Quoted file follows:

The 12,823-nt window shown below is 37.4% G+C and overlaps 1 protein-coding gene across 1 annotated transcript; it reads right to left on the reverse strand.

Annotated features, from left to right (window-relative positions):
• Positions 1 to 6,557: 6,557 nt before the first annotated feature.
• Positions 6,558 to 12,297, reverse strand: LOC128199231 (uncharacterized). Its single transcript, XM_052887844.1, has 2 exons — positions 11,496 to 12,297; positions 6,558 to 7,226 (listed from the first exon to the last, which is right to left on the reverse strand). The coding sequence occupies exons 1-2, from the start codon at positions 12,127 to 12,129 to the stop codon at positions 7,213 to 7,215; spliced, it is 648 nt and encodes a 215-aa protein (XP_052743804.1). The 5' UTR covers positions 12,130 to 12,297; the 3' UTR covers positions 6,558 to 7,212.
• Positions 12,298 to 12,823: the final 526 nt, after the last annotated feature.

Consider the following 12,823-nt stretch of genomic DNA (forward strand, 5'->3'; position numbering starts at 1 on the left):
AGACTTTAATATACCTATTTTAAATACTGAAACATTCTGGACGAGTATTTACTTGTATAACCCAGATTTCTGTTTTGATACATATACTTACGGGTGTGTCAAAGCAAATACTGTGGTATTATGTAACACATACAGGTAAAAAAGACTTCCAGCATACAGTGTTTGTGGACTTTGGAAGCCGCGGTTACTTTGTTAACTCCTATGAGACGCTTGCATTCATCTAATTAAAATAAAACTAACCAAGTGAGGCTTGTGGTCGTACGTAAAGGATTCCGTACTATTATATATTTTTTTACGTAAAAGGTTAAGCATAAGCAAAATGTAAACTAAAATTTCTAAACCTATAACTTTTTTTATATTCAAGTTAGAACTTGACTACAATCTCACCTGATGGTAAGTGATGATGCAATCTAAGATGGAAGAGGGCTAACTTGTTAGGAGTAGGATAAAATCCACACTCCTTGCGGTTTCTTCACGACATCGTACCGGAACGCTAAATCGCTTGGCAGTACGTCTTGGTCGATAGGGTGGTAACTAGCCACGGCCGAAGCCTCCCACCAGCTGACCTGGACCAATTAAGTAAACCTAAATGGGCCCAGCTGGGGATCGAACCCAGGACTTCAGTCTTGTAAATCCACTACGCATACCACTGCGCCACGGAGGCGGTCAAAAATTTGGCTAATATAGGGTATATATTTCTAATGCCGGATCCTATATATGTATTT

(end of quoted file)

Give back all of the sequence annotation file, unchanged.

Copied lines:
The 12,823-nt window shown below is 37.4% G+C and overlaps 1 protein-coding gene across 1 annotated transcript; it reads right to left on the reverse strand.

Annotated features, from left to right (window-relative positions):
• Positions 1 to 6,557: 6,557 nt before the first annotated feature.
• Positions 6,558 to 12,297, reverse strand: LOC128199231 (uncharacterized). Its single transcript, XM_052887844.1, has 2 exons — positions 11,496 to 12,297; positions 6,558 to 7,226 (listed from the first exon to the last, which is right to left on the reverse strand). The coding sequence occupies exons 1-2, from the start codon at positions 12,127 to 12,129 to the stop codon at positions 7,213 to 7,215; spliced, it is 648 nt and encodes a 215-aa protein (XP_052743804.1). The 5' UTR covers positions 12,130 to 12,297; the 3' UTR covers positions 6,558 to 7,212.
• Positions 12,298 to 12,823: the final 526 nt, after the last annotated feature.

Consider the following 12,823-nt stretch of genomic DNA (forward strand, 5'->3'; position numbering starts at 1 on the left):
AGACTTTAATATACCTATTTTAAATACTGAAACATTCTGGACGAGTATTTACTTGTATAACCCAGATTTCTGTTTTGATACATATACTTACGGGTGTGTCAAAGCAAATACTGTGGTATTATGTAACACATACAGGTAAAAAAGACTTCCAGCATACAGTGTTTGTGGACTTTGGAAGCCGCGGTTACTTTGTTAACTCCTATGAGACGCTTGCATTCATCTAATTAAAATAAAACTAACCAAGTGAGGCTTGTGGTCGTACGTAAAGGATTCCGTACTATTATATATTTTTTTACGTAAAAGGTTAAGCATAAGCAAAATGTAAACTAAAATTTCTAAACCTATAACTTTTTTTATATTCAAGTTAGAACTTGACTACAATCTCACCTGATGGTAAGTGATGATGCAATCTAAGATGGAAGAGGGCTAACTTGTTAGGAGTAGGATAAAATCCACACTCCTTGCGGTTTCTTCACGACATCGTACCGGAACGCTAAATCGCTTGGCAGTACGTCTTGGTCGATAGGGTGGTAACTAGCCACGGCCGAAGCCTCCCACCAGCTGACCTGGACCAATTAAGTAAACCTAAATGGGCCCAGCTGGGGATCGAACCCAGGACTTCAGTCTTGTAAATCCACTACGCATACCACTGCGCCACGGAGGCGGTCAAAAATTTGGCTAATATAGGGTATATATTTCTAATGCCGGATCCTATATATGTATTT